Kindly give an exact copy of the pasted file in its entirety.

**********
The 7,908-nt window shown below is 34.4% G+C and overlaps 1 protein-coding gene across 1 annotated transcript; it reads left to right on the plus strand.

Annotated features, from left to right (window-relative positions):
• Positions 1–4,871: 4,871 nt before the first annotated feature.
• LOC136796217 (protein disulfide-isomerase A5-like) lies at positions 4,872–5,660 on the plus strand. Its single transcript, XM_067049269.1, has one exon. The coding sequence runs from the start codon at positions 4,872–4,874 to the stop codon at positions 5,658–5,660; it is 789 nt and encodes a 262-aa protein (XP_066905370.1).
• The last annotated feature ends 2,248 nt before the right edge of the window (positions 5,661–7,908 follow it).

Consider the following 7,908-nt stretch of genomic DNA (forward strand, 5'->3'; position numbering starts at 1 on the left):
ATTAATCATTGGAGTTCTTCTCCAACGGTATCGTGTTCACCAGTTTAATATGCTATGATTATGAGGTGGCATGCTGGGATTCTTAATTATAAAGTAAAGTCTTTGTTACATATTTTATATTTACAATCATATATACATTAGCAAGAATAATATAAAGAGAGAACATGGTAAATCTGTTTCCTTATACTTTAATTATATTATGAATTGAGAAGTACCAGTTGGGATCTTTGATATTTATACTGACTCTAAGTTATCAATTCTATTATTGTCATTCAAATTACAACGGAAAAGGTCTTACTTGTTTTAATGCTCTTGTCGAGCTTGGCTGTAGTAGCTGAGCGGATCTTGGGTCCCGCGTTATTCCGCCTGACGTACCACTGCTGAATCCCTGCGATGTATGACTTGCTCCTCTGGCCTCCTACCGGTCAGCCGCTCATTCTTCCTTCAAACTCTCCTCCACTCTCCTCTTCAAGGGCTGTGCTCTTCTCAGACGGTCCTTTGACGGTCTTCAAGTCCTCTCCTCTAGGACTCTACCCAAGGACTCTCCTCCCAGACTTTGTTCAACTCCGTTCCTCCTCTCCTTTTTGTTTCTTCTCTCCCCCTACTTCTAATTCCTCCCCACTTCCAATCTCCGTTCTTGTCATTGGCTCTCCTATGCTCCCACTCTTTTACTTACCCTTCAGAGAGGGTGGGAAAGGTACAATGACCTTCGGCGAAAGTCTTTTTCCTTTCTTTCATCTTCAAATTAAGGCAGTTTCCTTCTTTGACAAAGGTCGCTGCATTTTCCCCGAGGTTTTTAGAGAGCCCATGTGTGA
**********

The 7,908-nt window shown below is 34.4% G+C and overlaps 1 protein-coding gene across 1 annotated transcript; it reads left to right on the plus strand.

Annotated features, from left to right (window-relative positions):
• Positions 1–4,871: 4,871 nt before the first annotated feature.
• LOC136796217 (protein disulfide-isomerase A5-like) lies at positions 4,872–5,660 on the plus strand. Its single transcript, XM_067049269.1, has one exon. The coding sequence runs from the start codon at positions 4,872–4,874 to the stop codon at positions 5,658–5,660; it is 789 nt and encodes a 262-aa protein (XP_066905370.1).
• The last annotated feature ends 2,248 nt before the right edge of the window (positions 5,661–7,908 follow it).

Consider the following 7,908-nt stretch of genomic DNA (forward strand, 5'->3'; position numbering starts at 1 on the left):
ATTAATCATTGGAGTTCTTCTCCAACGGTATCGTGTTCACCAGTTTAATATGCTATGATTATGAGGTGGCATGCTGGGATTCTTAATTATAAAGTAAAGTCTTTGTTACATATTTTATATTTACAATCATATATACATTAGCAAGAATAATATAAAGAGAGAACATGGTAAATCTGTTTCCTTATACTTTAATTATATTATGAATTGAGAAGTACCAGTTGGGATCTTTGATATTTATACTGACTCTAAGTTATCAATTCTATTATTGTCATTCAAATTACAACGGAAAAGGTCTTACTTGTTTTAATGCTCTTGTCGAGCTTGGCTGTAGTAGCTGAGCGGATCTTGGGTCCCGCGTTATTCCGCCTGACGTACCACTGCTGAATCCCTGCGATGTATGACTTGCTCCTCTGGCCTCCTACCGGTCAGCCGCTCATTCTTCCTTCAAACTCTCCTCCACTCTCCTCTTCAAGGGCTGTGCTCTTCTCAGACGGTCCTTTGACGGTCTTCAAGTCCTCTCCTCTAGGACTCTACCCAAGGACTCTCCTCCCAGACTTTGTTCAACTCCGTTCCTCCTCTCCTTTTTGTTTCTTCTCTCCCCCTACTTCTAATTCCTCCCCACTTCCAATCTCCGTTCTTGTCATTGGCTCTCCTATGCTCCCACTCTTTTACTTACCCTTCAGAGAGGGTGGGAAAGGTACAATGACCTTCGGCGAAAGTCTTTTTCCTTTCTTTCATCTTCAAATTAAGGCAGTTTCCTTCTTTGACAAAGGTCGCTGCATTTTCCCCGAGGTTTTTAGAGAGCCCATGTGTGA